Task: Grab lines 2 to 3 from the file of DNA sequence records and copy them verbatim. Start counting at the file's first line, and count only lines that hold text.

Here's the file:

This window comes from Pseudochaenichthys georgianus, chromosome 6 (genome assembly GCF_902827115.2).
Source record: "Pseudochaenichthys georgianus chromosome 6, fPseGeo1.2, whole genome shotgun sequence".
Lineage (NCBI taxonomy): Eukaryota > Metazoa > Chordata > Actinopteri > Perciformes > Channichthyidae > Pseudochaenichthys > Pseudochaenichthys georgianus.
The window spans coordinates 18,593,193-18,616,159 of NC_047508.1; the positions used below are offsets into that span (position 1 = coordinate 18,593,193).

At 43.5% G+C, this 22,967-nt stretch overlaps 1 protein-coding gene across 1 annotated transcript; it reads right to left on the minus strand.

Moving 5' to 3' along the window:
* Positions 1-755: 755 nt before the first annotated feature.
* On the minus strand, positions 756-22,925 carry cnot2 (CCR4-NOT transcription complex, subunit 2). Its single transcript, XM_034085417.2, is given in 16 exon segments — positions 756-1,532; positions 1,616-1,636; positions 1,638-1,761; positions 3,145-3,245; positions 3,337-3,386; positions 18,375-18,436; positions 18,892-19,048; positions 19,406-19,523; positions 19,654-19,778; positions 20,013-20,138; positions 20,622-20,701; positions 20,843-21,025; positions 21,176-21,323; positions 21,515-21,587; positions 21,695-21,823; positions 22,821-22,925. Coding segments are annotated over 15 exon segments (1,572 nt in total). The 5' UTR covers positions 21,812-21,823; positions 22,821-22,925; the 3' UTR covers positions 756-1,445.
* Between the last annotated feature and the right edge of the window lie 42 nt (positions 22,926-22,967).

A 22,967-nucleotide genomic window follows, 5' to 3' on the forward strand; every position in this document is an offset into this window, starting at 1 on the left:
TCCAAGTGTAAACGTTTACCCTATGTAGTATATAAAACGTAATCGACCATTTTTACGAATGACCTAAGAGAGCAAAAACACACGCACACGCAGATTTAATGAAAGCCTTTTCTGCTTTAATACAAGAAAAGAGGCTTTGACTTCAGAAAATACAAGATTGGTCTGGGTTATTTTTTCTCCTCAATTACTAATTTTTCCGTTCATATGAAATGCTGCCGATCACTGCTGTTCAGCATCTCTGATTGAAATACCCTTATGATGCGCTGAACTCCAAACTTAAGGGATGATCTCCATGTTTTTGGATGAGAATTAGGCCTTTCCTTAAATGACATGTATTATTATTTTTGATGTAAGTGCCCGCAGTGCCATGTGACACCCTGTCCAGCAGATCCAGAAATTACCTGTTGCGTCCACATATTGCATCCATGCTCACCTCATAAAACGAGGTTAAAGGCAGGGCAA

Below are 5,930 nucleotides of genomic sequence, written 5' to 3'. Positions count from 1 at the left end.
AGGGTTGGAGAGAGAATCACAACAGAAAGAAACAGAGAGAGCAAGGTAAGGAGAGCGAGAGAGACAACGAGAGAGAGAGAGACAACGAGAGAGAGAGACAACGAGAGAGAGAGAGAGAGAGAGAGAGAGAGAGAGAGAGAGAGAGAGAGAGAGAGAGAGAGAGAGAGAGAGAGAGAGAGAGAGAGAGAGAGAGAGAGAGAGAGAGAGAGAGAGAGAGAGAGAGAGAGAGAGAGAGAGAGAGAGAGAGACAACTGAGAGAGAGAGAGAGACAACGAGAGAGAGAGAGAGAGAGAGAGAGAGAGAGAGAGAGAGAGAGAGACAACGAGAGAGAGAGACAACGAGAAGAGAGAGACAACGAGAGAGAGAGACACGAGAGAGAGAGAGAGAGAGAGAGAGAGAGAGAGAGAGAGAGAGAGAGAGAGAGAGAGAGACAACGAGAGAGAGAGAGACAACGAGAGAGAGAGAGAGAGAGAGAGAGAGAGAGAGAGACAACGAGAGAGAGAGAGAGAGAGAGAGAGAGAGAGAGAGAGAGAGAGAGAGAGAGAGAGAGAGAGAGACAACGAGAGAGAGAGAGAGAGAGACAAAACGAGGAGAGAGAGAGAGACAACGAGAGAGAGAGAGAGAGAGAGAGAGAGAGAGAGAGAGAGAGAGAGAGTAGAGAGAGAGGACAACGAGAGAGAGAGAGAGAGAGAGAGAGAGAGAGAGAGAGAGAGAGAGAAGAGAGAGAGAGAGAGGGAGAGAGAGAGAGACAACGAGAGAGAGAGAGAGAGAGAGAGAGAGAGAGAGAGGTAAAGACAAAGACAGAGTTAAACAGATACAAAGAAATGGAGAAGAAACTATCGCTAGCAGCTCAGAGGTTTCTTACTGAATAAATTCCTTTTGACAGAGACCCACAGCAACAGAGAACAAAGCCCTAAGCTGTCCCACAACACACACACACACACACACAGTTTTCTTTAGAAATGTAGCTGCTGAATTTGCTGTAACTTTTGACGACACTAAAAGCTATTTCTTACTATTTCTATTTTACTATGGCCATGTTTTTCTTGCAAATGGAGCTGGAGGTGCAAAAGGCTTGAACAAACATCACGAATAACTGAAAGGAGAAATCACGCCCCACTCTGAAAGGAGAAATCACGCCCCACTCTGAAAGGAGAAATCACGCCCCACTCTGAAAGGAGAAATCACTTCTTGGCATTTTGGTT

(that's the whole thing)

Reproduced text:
Source record: "Pseudochaenichthys georgianus chromosome 6, fPseGeo1.2, whole genome shotgun sequence".
Lineage (NCBI taxonomy): Eukaryota > Metazoa > Chordata > Actinopteri > Perciformes > Channichthyidae > Pseudochaenichthys > Pseudochaenichthys georgianus.